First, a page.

• Newport boats saw a large variety of species, including kelp greenling and tiger rockfish, but canary and yellowtail rockfishes were the bread-and-butter of the week. Lingcod fishing was slow, and a lot of undersized specimens (the minimum length limit is 22 inches) were reported released.
  • In Charleston, offshore boats (beyond 40 fathoms) brought in large canary rockfish and, when specifically targeted, large lingcod. Closer to shore and south of the port, where most boats fished, black rockfish and some large quillback rockfish were caught.  

Brookings saw little effort last week until the wind let up, and then the level of angling activity was reported to be as busy as a Saturday in May. The bottomfish bite was down a bit, except for a brief window in the afternoon when the fish cooperated. Primarily a mix of black, blue, deacon and canary rockfishes, plus a few vermilion, quillback and China rockfishes were brought in. The water was a cool 43 degrees.   

The longleader fishery

Longleader fishing gives anglers a different opportunity to catch more bottomfish and helps spread out the boats so that there is not a concentration in one area. In a longleader trip, an angler can catch up to ten rockfish of certain species.

Changes for 2021:

  • From June 1 through Aug. 31, on days open to all-depth halibut, longleader fishing is allowed after halibut fishing.
    • All fishing with halibut gear on the same trip must be completed before any rockfish are retained. 
    • Longleader bag limit, gear, and all other rules apply. See longleader FAQs for more information.

Longleader gear: How to rig up for the offshore longleader fishery and FAQs.


While you’re waiting out the storms, here are a few ways to help study rockfish identification. Try the bottomfish species ID quiz and work on your identification skills for commonly caught bottomfish. Also try the “Yelloweye Rockfish or Not?” quiz to help hone your ID skills for the prohibited yelloweye rockfish.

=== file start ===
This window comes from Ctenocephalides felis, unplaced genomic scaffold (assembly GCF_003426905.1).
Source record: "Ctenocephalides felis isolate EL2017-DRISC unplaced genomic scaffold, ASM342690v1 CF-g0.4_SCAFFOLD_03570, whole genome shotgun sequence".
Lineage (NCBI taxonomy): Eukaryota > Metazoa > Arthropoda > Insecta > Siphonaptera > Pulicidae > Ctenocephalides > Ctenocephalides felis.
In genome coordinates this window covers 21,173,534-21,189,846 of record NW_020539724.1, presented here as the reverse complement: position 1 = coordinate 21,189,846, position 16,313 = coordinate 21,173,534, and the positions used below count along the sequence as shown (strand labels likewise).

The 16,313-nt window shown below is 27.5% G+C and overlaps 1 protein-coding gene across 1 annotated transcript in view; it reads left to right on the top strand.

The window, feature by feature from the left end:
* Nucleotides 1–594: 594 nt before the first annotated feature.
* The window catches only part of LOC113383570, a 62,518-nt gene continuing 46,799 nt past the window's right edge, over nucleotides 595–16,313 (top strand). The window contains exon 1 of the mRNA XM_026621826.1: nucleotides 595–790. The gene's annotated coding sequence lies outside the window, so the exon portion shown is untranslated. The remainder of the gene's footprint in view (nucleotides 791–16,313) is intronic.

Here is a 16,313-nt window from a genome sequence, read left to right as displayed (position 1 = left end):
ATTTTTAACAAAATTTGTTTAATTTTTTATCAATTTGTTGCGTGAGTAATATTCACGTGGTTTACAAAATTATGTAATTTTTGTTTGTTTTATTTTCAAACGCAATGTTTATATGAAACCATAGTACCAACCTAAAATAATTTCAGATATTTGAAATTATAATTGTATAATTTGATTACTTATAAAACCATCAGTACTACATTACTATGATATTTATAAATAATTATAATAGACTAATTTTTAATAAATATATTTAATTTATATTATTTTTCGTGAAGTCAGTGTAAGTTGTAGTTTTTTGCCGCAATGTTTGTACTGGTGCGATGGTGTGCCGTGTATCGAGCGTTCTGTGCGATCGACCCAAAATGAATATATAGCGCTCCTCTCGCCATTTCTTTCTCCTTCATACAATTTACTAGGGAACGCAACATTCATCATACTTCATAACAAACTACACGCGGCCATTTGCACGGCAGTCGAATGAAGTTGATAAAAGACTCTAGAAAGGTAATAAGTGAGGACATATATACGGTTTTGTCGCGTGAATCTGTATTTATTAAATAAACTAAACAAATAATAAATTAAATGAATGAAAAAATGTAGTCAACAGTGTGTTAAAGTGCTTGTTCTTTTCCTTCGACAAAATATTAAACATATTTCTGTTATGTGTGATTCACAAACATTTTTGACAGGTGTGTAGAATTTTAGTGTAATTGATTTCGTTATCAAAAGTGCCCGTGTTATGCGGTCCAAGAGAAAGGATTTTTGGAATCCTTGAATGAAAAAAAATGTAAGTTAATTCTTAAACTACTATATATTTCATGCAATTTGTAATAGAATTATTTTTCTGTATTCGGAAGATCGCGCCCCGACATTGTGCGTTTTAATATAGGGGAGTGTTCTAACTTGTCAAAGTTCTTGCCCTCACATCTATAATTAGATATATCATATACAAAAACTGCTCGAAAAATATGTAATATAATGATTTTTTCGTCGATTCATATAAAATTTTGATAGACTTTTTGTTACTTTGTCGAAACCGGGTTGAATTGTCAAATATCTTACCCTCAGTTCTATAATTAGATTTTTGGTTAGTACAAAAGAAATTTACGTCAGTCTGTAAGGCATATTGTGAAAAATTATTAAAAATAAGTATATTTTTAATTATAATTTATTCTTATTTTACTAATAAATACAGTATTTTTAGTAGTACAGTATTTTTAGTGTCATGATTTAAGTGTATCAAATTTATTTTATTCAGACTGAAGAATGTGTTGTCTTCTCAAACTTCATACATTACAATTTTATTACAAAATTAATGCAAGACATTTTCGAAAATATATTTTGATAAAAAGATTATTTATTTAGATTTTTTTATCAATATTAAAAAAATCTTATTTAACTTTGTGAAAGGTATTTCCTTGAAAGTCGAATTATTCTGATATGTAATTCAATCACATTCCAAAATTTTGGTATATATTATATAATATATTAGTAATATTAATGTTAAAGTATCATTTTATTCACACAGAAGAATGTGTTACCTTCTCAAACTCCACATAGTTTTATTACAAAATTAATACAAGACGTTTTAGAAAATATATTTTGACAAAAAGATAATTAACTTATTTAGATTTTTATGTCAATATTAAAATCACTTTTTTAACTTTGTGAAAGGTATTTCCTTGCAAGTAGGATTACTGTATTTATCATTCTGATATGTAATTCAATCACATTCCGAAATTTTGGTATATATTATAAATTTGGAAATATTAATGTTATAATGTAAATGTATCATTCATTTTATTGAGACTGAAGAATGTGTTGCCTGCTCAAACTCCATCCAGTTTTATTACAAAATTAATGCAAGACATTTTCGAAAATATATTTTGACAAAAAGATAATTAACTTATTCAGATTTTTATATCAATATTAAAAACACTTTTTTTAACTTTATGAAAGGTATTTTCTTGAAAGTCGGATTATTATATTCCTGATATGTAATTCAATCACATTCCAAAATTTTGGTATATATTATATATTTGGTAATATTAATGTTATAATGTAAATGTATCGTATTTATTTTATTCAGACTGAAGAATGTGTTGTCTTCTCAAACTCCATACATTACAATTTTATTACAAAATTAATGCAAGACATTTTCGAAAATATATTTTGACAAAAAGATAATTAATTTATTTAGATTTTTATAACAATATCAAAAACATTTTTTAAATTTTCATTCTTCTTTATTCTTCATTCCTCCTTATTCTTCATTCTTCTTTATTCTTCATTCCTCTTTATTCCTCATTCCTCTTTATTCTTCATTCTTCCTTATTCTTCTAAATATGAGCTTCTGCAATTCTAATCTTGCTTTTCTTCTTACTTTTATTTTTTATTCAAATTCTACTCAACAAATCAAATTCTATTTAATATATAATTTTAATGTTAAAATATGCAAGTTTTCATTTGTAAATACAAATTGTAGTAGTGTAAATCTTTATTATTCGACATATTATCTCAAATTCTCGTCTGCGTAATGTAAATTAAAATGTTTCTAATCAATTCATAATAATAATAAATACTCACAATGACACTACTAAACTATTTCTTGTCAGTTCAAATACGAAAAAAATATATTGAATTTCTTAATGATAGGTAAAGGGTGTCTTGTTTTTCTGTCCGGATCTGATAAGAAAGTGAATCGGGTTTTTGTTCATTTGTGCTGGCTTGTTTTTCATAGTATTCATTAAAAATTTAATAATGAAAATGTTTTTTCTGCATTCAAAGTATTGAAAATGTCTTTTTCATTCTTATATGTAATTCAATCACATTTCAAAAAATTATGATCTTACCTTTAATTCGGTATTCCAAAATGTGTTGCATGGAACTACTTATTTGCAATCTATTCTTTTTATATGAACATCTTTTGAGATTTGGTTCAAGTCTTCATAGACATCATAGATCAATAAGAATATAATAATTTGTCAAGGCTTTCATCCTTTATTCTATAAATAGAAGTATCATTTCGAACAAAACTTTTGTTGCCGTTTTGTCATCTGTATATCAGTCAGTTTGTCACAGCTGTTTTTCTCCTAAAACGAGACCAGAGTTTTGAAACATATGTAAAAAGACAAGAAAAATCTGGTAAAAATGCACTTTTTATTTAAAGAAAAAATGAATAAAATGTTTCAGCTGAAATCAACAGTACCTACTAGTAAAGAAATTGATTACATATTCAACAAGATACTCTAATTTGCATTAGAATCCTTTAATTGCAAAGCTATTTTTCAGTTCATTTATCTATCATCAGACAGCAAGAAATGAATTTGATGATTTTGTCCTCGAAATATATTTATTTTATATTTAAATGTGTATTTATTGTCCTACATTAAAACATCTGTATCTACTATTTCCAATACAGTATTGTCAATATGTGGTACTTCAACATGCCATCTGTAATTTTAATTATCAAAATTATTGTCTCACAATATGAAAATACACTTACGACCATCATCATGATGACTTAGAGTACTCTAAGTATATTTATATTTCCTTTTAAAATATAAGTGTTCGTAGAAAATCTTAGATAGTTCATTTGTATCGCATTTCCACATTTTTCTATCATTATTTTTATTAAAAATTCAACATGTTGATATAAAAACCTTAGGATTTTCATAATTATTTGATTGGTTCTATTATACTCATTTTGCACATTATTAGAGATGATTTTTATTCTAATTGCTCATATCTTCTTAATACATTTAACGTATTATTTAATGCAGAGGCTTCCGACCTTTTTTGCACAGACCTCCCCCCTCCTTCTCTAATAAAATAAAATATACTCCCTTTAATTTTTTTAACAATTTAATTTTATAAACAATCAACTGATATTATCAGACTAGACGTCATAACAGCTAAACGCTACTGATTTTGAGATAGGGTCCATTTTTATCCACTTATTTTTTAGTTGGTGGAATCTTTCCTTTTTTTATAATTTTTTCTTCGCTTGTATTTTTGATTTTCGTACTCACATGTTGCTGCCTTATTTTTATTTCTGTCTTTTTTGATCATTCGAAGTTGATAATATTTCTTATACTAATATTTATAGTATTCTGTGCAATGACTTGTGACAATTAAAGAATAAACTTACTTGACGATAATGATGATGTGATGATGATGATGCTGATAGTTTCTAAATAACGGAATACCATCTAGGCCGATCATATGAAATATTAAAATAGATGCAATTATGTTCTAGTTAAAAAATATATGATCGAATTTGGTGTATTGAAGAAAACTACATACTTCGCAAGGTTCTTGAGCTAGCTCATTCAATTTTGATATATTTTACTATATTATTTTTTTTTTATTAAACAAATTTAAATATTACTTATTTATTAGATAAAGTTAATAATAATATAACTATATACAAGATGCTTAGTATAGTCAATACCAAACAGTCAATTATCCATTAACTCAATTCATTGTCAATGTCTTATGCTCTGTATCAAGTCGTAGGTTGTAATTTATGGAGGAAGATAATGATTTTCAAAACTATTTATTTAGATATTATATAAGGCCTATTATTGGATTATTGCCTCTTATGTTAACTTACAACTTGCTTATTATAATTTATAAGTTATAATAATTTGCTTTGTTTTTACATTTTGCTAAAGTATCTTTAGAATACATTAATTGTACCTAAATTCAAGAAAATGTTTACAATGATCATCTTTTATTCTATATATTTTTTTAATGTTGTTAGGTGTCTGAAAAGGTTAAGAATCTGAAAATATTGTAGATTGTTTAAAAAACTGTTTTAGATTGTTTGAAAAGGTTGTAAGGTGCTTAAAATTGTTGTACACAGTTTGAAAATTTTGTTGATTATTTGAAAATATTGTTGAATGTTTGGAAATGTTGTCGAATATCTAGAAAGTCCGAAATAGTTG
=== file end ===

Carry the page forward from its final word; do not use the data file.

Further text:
Knowing exactly what you've caught will keep you on the right side of the law. Check out this quick ID guide to confirm your catch.

yelloweye and Vermillion
Canary and copper


Pacific halibut

The 2021 season is just around the corner, opening in May. ODFW staff recommended season dates are available on the Sport Halibut Season Page. The Oregon Fish and Wildlife Commission will finalize the 2021 season dates and regulations at its meeting this Friday (April 23).       

Ocean salmon

The area from Cape Falcon to Humbug Mt. reopened for all salmon-except coho on March 15, 2021. All other areas are closed for ocean salmon fishing. The Pacific Fishery Management Council recently finalized recommendations for 2021 ocean salmon seasons, and recommendations will be presented to the ODFW Commission this Friday, April 23, for adoption. Seasons from May 16 on are not official until final approval by the Secretary of Commerce, and adopted by the Oregon Fish and Wildlife Commission for waters within 3 nautical miles of shore. The proposed seasons can be viewed on the Ocean Salmon Season Page.

Ocean Chinook salmon fishing effort continues to be low, as is typical early in the season. Catch rates also decreased slightly last week for ocean salmon anglers. Sampled recreational salmon trips in Charleston reported 0.22 Chinook per angler, 0.17 in Depoe Bay and 0.11 in Newport. Anglers are reminded that the minimum size limit for ocean caught Chinook south of Cape Falcon is 24 inches.

Shore and estuary fishing

Surfperch are available in the surf year-round along sandy beaches and rocky shore, with the best fishing (and safest fishing) occurring when swells are small. Learn about ocean surfperch fishing.

When fishing from shore or inside estuaries and bays, it is important to check the tide. Many fish that swim into estuaries and bays, including salmon, surfperch, and Pacific herring, tend to come in with the tide. Catch of these species is more likely to occur closer to slack tide. Additionally, the accessibility of some areas can be completely dependent on the tide. Do not allow the incoming tide to become a safety issue.